• An Untested President: Regardless of one’s political affiliation, it can be argued that, as a leader, Donald Trump is untested. His ability to execute far-reaching, complex and cohesive policy remains in question, particularly in a backdrop of deep-rooted animus between the Republican and Democratic parties.
  • Monetary Easing Is Over: The monetary largesse is no longer a factor or effective in catalyzing growth.
  • The Baton Pass: A baton pass from monetary stimulation to fiscal expansion is likely to be less smooth and will probably be implemented much later than the consensus expects. This applies to both the U.S. and Europe, as it is all now about politics and the ability to successfully coordinate fiscal policy.
  • The Effectiveness and Timing of Fiscal Stimulation: Fiscal policy efforts, such as the monetary expansion since 2009, may fail to trickle down to where they are needed most — the middle class. In other words, fiscal policy may not be as effective in catalyzing growth as anticipated. As an example, this week the CEO ofCisco(CSCO) , which possesses a large overseas cash hoard, was asked what the company would do with a repatriation of its foreign profits. The answer he gave was that half would go to merger activity and the balance to share buybacks — none of which will add new jobs; indeed, the former probably will lead to lower net jobs.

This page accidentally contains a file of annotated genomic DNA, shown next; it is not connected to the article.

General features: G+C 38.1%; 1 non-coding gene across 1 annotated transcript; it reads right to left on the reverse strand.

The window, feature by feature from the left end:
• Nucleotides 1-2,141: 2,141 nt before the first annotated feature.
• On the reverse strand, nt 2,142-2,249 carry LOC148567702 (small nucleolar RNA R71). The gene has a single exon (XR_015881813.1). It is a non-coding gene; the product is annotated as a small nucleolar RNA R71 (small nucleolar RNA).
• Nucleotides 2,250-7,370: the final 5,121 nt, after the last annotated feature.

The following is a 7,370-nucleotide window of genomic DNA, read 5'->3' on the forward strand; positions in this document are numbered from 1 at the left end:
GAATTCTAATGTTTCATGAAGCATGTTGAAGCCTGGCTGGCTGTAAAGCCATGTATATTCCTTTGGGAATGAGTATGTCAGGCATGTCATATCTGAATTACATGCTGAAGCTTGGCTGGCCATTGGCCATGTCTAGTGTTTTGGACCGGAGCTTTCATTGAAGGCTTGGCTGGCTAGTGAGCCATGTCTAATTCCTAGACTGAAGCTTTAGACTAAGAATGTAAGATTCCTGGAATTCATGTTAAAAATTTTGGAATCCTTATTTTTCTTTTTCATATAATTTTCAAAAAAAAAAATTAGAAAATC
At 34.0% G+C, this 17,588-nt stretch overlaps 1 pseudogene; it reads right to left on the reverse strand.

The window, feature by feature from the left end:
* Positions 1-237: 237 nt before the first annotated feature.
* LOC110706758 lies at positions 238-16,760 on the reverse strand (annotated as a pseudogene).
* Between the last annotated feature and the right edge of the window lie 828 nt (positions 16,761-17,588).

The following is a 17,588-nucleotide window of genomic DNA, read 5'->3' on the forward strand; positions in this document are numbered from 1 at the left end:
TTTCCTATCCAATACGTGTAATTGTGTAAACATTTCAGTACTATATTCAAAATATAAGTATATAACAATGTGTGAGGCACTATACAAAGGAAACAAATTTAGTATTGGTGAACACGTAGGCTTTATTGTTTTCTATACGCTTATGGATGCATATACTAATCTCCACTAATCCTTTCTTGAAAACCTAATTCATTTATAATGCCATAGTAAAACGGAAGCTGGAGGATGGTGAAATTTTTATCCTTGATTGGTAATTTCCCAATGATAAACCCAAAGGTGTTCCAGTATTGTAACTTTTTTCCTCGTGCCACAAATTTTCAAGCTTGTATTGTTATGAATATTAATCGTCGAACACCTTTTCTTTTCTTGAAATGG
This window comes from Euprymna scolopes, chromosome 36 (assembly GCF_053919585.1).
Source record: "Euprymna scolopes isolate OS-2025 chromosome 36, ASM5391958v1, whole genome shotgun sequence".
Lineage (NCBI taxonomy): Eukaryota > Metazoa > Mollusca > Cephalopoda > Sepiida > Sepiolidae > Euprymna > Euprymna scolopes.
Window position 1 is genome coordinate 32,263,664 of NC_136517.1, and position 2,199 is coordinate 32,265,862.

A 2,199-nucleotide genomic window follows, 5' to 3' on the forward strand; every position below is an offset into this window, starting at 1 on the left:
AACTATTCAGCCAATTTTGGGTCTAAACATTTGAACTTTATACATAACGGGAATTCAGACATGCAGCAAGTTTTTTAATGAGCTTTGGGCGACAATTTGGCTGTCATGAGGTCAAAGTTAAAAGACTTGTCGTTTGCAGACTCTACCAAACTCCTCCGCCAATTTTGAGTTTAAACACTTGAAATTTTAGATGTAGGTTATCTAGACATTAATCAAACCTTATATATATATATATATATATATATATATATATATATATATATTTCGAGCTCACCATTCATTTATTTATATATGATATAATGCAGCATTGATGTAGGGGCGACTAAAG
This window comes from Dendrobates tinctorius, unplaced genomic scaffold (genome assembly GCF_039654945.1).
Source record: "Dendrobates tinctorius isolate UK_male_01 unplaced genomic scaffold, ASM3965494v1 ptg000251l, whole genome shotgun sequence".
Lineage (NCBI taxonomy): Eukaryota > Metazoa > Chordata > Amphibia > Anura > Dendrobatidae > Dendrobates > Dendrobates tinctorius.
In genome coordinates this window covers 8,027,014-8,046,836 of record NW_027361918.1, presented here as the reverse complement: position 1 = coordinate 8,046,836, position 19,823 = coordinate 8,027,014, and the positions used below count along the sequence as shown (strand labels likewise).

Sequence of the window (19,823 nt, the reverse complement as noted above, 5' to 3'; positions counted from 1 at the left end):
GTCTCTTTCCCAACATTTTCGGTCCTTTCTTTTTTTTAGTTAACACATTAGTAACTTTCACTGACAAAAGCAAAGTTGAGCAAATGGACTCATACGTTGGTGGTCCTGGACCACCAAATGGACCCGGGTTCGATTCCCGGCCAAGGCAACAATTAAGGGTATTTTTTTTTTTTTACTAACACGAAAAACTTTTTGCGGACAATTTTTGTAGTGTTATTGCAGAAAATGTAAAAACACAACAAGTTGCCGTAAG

• Globalization Leaves the Building: Looking inward (isolationism/nationalism) may produce a slowdown in world trade and pressure multinational U.S. companies. In its extreme, it could have adverse military ramifications.
  • Higher Rates: Interest rates are heading higher. While this helps a segment of our markets — e.g., banks, which have an imbalance of rate-sensitive assets over rate-sensitive liabilities — it hurts a broader swath of industry (utilities, telecoms and REITs). A higher risk-free rate of return and cost of capital theoretically reduces the value of equities, produces competition to stocks from fixed-income instruments, likely will moderate buyback activity and could raise the value of our currency, which will diminish the value of our exports and corporate profits.
  • A Stronger